studied piano and gained his Baccalaureate in Göttingen, then went to Hanover where he studied piano, harpsichord and chamber music at the Staatliche Hochschule für Musik. It was whilst playing with the Hanover Conservatory Baroque Orchestra that Staier became acquainted with the harpsichord, and it was the discovery of the English repertoire, originally written for the virginal, that sparked him into deciding to study this instrument. He attended master-classes by Gustav Leonhardt and completed his studies at the Sweelinck Conservatory in Amsterdam with Ton Koopman where he graduated with distinction after two years.
In the early 1980s Staier was harpsichordist with Musica Antiqua Köln with whom he toured throughout Europe, North and South America, Australia, New Zealand and South East Asia. During this period he also concentrated on the study of the fortepiano.
A teaching post at the Schola Cantorum in Basle, Switzerland was combined with a performing career as soloist on the harpsichord and fortepiano, during which Staier appeared at Carnegie Hall in New York, Wigmore Hall in London, Suntory Hall in Japan and the Philharmonie in Berlin. He also appears regularly with the Freiburger Barockorchester, Concerto Köln, the Orchestre des Champs-Elysées and the Akademie für Alte Musik, Berlin. Staier is also in demand as an accompanist, and he works regularly with cellist Anner Bylsma and tenor Christoph Prégardien. He also appears at many of the best-known music festivals including La Roque d’Anthéron in France, the Montreux Festival in Switzerland and the Schleswig-Holstein in Germany.
Staier is one of the best fortepianists of the day. His performances are always interesting, and never sound dull, dry or boring in a musicological way. He does not try to educate the public into hearing how Mozart’s or Schubert’s music would have sounded to the composers, but by playing the music with taste, style and panache on perfectly regulated instruments, puts forward a case as good as any to hear these works on an alternative to the modern grand piano. One clue to his style may be found in an interview from July 1997 where he said, ‘When you hear recordings and piano rolls of Leschetizky or Moriz Rosenthal playing Liszt or Chopin they sound as if they’re composing the music themselves, playing with a kind of freedom, especially rhythmic freedom, which has nothing to do with a lack of respect, but gives a real insight into the music’s inner function…Unlike so many modern pianists, who sound as if they’re taking musical dictation, these older pianists play in musical gestures rather than individual notes. For me their playing is far more “authentic” than the mechanical interpretations you often hear today.’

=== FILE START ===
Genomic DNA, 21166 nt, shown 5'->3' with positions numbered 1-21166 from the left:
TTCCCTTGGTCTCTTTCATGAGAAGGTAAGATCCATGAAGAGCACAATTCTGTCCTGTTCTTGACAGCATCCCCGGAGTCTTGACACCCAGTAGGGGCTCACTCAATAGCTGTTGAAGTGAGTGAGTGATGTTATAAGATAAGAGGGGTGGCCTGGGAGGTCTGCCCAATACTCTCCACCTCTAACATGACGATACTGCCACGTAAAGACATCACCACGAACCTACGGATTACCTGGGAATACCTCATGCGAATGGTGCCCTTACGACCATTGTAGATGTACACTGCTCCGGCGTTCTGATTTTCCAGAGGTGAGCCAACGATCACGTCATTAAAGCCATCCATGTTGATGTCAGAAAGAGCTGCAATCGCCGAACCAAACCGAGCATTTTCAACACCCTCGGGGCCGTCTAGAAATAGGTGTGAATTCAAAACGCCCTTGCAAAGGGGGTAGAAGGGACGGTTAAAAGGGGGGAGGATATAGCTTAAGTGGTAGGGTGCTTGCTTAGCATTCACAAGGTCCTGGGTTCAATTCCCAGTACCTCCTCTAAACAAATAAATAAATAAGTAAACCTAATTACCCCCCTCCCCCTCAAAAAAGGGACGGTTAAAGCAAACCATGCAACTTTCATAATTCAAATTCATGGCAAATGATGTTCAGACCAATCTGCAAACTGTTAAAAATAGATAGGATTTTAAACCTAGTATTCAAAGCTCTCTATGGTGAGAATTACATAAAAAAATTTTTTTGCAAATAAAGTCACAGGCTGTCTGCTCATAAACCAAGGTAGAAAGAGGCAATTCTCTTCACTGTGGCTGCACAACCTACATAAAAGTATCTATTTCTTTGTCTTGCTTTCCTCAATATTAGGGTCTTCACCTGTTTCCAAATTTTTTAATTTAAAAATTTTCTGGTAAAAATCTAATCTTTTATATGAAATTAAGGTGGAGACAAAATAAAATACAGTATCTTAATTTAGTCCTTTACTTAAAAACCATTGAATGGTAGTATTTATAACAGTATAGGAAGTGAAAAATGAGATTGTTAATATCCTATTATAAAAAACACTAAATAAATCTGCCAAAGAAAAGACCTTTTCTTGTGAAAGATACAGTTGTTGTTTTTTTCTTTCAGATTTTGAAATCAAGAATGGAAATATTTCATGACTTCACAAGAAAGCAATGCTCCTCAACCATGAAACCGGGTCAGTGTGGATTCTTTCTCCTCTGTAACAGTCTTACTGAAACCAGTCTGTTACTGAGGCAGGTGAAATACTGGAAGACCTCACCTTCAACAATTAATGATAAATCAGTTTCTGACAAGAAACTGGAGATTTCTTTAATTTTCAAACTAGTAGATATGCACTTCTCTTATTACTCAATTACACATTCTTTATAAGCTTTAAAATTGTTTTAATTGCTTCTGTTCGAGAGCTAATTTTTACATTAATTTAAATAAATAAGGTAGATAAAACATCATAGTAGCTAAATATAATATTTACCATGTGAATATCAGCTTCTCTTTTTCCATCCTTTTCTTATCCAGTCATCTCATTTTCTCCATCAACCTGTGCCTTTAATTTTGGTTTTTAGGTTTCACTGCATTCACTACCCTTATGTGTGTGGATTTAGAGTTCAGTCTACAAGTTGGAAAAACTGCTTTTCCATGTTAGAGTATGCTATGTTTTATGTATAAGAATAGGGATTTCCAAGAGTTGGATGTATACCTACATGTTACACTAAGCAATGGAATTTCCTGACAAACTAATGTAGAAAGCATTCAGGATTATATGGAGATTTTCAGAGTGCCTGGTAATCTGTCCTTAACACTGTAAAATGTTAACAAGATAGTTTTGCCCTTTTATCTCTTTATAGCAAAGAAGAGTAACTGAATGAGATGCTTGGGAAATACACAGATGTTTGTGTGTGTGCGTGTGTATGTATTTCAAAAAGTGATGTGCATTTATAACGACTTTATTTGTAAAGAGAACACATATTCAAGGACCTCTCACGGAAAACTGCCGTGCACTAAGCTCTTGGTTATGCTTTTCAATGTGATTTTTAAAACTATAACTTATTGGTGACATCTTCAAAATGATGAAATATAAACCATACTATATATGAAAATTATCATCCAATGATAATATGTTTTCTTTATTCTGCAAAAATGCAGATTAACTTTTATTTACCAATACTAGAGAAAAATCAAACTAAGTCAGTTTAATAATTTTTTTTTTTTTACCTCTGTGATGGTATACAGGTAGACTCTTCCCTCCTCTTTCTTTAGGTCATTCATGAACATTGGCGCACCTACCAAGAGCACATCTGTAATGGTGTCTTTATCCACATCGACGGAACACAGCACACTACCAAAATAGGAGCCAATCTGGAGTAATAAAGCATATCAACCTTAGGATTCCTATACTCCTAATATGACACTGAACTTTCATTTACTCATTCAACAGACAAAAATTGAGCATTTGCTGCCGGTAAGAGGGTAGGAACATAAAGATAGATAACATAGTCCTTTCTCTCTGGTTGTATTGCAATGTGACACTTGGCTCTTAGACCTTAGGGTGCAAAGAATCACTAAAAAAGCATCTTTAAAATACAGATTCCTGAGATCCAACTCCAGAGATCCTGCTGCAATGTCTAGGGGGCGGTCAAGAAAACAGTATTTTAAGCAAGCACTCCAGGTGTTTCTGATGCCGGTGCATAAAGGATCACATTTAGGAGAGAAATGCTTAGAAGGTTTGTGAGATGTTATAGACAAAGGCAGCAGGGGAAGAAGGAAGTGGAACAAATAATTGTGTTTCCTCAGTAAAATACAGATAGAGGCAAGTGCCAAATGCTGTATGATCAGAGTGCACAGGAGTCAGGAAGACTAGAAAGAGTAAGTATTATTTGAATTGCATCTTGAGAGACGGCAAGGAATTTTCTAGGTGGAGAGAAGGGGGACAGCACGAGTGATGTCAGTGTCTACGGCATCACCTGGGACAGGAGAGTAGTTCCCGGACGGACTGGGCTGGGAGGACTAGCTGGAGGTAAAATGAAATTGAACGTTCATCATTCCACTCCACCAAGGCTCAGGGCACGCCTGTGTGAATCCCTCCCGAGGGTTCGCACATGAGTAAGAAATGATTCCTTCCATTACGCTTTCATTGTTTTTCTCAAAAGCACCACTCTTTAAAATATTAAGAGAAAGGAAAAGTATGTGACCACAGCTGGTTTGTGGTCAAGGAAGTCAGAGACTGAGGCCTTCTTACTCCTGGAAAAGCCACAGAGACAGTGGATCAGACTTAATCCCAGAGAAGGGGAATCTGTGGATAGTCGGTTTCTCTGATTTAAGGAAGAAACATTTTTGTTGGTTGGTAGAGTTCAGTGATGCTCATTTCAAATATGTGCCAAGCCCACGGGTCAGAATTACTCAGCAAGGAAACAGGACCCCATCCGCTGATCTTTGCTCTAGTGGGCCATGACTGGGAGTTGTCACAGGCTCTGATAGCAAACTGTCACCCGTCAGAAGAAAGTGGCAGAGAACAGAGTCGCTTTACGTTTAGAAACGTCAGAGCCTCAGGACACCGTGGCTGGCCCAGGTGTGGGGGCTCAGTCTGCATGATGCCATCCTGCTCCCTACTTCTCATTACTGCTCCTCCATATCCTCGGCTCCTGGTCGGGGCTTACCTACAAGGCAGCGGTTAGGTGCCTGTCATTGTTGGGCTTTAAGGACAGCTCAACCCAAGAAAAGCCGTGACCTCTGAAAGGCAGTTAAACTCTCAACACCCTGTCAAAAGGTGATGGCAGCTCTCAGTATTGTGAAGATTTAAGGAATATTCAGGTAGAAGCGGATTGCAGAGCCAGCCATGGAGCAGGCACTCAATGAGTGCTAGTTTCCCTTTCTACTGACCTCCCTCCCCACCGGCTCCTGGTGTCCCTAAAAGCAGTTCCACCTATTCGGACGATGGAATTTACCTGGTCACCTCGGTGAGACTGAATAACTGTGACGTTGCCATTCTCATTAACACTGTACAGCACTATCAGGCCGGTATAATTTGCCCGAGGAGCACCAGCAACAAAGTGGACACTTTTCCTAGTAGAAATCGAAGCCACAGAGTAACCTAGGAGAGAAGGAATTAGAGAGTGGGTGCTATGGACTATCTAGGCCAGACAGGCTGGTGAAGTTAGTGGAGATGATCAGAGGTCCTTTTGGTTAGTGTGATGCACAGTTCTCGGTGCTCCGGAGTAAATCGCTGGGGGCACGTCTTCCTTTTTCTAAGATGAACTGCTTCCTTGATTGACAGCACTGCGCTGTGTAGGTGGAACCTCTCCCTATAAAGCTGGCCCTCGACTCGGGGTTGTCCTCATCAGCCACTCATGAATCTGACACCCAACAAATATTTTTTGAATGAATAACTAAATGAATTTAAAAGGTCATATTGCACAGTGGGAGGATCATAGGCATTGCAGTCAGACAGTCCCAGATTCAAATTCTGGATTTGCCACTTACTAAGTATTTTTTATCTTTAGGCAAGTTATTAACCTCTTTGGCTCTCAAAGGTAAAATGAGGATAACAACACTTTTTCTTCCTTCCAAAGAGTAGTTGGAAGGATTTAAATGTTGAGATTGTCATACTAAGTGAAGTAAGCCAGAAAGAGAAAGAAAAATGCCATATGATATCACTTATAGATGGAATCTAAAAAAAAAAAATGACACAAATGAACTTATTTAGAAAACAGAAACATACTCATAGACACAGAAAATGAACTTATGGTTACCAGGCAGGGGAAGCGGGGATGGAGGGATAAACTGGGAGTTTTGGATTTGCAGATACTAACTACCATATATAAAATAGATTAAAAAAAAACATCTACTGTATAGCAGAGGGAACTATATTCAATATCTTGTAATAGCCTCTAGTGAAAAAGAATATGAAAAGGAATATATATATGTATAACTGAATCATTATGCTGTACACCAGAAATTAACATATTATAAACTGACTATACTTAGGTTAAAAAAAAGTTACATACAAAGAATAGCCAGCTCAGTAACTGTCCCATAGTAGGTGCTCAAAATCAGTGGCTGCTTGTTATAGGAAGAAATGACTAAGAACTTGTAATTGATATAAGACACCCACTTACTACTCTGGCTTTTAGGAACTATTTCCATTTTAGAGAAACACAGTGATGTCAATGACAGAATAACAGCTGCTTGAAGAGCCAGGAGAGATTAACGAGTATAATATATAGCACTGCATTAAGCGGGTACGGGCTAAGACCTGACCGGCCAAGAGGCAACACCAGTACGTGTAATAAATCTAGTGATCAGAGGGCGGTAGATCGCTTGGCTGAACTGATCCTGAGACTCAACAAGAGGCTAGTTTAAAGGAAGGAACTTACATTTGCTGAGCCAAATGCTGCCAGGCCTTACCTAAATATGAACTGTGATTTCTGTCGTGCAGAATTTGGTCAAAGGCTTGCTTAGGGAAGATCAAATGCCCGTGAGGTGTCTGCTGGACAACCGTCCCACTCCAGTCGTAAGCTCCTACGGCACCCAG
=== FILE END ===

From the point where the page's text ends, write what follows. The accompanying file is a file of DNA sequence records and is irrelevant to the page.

Staier has recorded for BMG, and from 1995 to 2002 was under exclusive contract to Teldec Classics; after that he has recorded for Harmonia Mundi. For BMG, highlights include three volumes of selected sonatas and variations by Haydn recorded on an excellent-sounding instrument that is a 1982 copy of 1792 fortepiano. On the harpsichord Staier has recorded two volumes of sonatas by Scarlatti and there is a disc of works by C.P.E. Bach where he plays both harpsichord and fortepiano. For Teldec Staier has recorded piano concertos by Mozart, Salieri, Mendelssohn and John Field. Highlights of the solo recordings include a disc of music by William Byrd entitled John come kiss me now, Schubert’s last three piano sonatas on an original fortepiano from 1825, and lieder by Krufft, Lachner, Beethoven and Schubert with Christoph Prégardien. Of the Schubert sonatas Stephen Johnson wrote in The Gramophone, ‘As a final judgement, I’d say that this is the most impressive fortepiano recording I’ve heard. And that goes for the sound quality too.’ Staier’s recording of Schubert’s Die Winterreise with Christoph Prégardien also received glowing reviews. Alan Blyth found himself to be ‘…under the spell of this new version, finding it the most convincing of all, allied as it is to a finely balanced recording by West German Radio…’. After complimenting Prégardien, Blyth wrote, ‘Staier is just as revelatory…you have the sense of performers who have lived together with the cycle and conceived a unified, thought-through vision.’ Another solo disc titled Variaciones del fandango Español contains eighteenth century works Staier has unearthed in various libraries. For Harmonia Mundi Staier has recently recorded solo works by Mozart and some of Haydn’s concertos with the Freiburger Barockorchester.